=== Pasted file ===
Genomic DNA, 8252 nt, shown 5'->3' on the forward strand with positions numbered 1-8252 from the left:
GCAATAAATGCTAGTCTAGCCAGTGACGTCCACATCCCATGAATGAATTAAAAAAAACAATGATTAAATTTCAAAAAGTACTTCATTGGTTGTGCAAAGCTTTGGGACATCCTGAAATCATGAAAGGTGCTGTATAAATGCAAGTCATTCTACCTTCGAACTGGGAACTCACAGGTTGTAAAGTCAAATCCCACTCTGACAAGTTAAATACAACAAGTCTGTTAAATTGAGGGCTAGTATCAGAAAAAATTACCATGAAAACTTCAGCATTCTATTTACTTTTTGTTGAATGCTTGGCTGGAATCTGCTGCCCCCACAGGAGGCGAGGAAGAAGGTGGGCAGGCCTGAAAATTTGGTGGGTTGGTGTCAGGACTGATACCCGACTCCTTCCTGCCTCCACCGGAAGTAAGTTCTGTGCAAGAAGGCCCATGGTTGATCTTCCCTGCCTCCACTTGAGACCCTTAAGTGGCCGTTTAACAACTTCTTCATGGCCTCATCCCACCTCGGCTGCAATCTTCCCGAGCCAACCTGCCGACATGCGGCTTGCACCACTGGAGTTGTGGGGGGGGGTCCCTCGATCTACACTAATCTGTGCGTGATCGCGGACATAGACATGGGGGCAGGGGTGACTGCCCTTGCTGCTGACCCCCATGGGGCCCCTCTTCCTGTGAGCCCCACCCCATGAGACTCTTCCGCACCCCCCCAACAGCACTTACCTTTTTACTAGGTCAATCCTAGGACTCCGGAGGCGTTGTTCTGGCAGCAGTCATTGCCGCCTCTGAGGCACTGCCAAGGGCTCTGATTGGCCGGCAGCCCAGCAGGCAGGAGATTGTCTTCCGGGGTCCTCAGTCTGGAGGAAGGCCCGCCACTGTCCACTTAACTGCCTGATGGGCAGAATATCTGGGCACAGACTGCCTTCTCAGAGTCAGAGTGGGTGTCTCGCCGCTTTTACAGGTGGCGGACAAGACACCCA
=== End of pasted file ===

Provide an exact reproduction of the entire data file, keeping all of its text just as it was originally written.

Genomic DNA, 8252 nt, shown 5'->3' on the forward strand with positions numbered 1-8252 from the left:
GCAATAAATGCTAGTCTAGCCAGTGACGTCCACATCCCATGAATGAATTAAAAAAAACAATGATTAAATTTCAAAAAGTACTTCATTGGTTGTGCAAAGCTTTGGGACATCCTGAAATCATGAAAGGTGCTGTATAAATGCAAGTCATTCTACCTTCGAACTGGGAACTCACAGGTTGTAAAGTCAAATCCCACTCTGACAAGTTAAATACAACAAGTCTGTTAAATTGAGGGCTAGTATCAGAAAAAATTACCATGAAAACTTCAGCATTCTATTTACTTTTTGTTGAATGCTTGGCTGGAATCTGCTGCCCCCACAGGAGGCGAGGAAGAAGGTGGGCAGGCCTGAAAATTTGGTGGGTTGGTGTCAGGACTGATACCCGACTCCTTCCTGCCTCCACCGGAAGTAAGTTCTGTGCAAGAAGGCCCATGGTTGATCTTCCCTGCCTCCACTTGAGACCCTTAAGTGGCCGTTTAACAACTTCTTCATGGCCTCATCCCACCTCGGCTGCAATCTTCCCGAGCCAACCTGCCGACATGCGGCTTGCACCACTGGAGTTGTGGGGGGGGGTCCCTCGATCTACACTAATCTGTGCGTGATCGCGGACATAGACATGGGGGCAGGGGTGACTGCCCTTGCTGCTGACCCCCATGGGGCCCCTCTTCCTGTGAGCCCCACCCCATGAGACTCTTCCGCACCCCCCCAACAGCACTTACCTTTTTACTAGGTCAATCCTAGGACTCCGGAGGCGTTGTTCTGGCAGCAGTCATTGCCGCCTCTGAGGCACTGCCAAGGGCTCTGATTGGCCGGCAGCCCAGCAGGCAGGAGATTGTCTTCCGGGGTCCTCAGTCTGGAGGAAGGCCCGCCACTGTCCACTTAACTGCCTGATGGGCAGAATATCTGGGCACAGACTGCCTTCTCAGAGTCAGAGTGGGTGTCTCGCCGCTTTTACAGGTGGCGGACAAGACACCCA